(1/25) The hiring of a town planner was overshadowed Monday by a condition attached to the motion by president commissioner Chris Staiger.
Staiger's motion to extend an offer to the town planner candidate, whose name will be released upon acceptance of the job offer, was punctuated by a mandate that the town's
three highest-paid employees submit to the board specific plans, timelines and goals for any project that will take more than 32 hours of work time.
Failure to comply could be grounds for dismissal, the motion states. The motion passed 3-1, with Cliff Sweeney opposed and Joyce Rosensteel absent.
Staiger said the move was intended to help keep the board informed of the town manager, clerk and planner's major projects, but before the vote, Staiger said he was not happy
with the lack of board oversight of top town staff members.
He said commissioners should be more involved in hiring people to fill these three positions, and criticized the lack of board participation in interviews with town planner
The town's human resources consultant initially reviewed the 18 applicants, and town manager Dave Haller and Mayor Jim Hoover interviewed candidates and made the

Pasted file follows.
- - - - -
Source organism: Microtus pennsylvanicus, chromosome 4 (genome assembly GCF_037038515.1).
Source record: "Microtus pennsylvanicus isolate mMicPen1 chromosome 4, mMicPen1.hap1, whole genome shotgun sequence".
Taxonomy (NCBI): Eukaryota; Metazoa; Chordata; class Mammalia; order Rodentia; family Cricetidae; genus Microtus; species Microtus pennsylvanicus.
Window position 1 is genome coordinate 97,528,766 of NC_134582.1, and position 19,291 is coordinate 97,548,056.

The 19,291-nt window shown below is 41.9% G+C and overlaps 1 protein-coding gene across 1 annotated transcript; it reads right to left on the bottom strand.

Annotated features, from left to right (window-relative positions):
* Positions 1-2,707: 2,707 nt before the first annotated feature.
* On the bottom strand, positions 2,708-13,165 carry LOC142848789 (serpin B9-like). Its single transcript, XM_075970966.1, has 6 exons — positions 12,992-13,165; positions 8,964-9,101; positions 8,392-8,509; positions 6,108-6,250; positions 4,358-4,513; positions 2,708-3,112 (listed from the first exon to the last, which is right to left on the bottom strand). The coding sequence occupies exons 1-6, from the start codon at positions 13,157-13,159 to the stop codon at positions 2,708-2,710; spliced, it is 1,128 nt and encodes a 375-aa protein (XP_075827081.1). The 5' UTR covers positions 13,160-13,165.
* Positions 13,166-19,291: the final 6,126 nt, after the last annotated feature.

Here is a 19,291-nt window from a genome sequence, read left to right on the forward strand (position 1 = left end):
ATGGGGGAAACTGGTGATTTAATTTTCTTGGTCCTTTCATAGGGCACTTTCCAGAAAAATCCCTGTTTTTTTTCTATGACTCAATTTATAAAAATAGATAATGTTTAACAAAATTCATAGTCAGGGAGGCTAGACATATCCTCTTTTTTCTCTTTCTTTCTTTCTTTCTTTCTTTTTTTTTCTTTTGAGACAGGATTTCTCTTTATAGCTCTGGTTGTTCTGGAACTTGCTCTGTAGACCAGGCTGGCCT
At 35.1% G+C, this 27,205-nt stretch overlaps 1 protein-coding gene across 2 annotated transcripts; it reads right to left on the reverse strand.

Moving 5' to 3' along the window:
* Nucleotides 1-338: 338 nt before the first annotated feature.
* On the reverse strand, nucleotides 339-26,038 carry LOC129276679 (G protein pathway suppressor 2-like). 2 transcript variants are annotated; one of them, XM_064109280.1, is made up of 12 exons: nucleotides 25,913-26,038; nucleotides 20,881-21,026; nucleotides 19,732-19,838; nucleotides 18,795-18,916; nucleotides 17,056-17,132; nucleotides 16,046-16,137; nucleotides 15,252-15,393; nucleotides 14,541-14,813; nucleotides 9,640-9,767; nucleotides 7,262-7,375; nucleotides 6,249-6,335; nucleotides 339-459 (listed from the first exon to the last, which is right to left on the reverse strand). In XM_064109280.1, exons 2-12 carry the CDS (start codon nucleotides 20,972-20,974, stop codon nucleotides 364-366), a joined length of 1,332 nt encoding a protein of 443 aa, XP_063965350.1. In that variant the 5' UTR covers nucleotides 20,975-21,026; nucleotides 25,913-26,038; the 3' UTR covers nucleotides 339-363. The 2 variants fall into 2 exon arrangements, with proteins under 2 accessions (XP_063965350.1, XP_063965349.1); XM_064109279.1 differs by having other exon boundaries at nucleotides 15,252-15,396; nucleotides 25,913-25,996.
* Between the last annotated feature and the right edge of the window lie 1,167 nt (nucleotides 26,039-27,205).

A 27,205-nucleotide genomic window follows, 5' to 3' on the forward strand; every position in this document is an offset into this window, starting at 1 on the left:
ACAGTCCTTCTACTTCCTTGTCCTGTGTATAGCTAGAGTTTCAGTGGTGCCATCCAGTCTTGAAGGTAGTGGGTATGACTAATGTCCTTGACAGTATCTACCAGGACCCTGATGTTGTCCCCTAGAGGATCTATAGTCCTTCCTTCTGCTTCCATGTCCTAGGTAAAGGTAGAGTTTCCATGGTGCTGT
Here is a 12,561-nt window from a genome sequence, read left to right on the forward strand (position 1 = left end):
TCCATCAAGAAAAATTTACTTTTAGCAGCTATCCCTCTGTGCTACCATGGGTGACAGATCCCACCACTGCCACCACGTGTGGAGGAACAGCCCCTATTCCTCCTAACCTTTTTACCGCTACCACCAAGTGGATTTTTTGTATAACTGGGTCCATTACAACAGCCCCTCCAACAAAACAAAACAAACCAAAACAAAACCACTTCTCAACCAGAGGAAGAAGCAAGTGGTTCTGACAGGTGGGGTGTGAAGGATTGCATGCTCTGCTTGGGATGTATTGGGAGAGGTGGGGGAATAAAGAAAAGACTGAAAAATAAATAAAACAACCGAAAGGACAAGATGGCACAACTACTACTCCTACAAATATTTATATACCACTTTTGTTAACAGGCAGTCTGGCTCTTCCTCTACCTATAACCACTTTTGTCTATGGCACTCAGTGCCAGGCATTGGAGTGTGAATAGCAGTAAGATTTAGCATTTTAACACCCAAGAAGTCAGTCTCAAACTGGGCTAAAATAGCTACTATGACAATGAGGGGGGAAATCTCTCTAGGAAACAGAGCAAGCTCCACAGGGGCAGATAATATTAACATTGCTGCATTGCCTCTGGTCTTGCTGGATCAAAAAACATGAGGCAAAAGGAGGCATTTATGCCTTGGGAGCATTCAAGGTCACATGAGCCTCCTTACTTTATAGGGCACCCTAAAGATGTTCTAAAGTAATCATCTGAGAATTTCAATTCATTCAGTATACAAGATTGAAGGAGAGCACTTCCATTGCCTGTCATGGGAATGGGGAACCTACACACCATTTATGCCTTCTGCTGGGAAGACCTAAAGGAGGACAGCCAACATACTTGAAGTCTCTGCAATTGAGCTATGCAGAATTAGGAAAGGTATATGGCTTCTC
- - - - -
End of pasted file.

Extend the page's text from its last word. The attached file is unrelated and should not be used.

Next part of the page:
recommendation to the board. The selected candidate's resume was made available to commissioners before Monday's vote.
The new planner will be paid about $45,000 per year plus benefits. Town manager Dave Haller is paid $73,500, and salary information for clerk Donna DesPres was not immediately
Hoover said attaching a staff mandate to an employment vote was "crazy," and Haller called the move "ill-advised."
"I don't have a problem with the directive, but I do not agree with the fact that that it was wrapped into another issue," Hoover said. "These issues should have remained
It's unclear how much more work the mandate will create for the three employees. Haller already presents a monthly activity report at commissioners meetings, a move Hoover
introduced after taking office in 2002. The town's first staff planner, Michael Lucas, who was employed from 2003 to 2005, also presented a monthly report.
Hoover said he was somewhat surprised at the Monday night vote, given that in 2006, Staiger and other commissioners wanted to do away with the regular town manager's reports.
"It comes down to, do you want it or not?" Hoover said. "If they wanted the report to be different, they should have worked from what we already have in place."
But he said he'd take a wait-and-see approach to the new requirement.
"Thirty-two hours is not a lot of time," he said. "This may require three reports, or it may be 300. The impact may be considerable in the first two weeks, but then we may get
into a certain groove after that. We'll just let the staff see what it entails."
Following the vote, Haller said he'd "better get writing, because I don't do anything less than (32 hours)."
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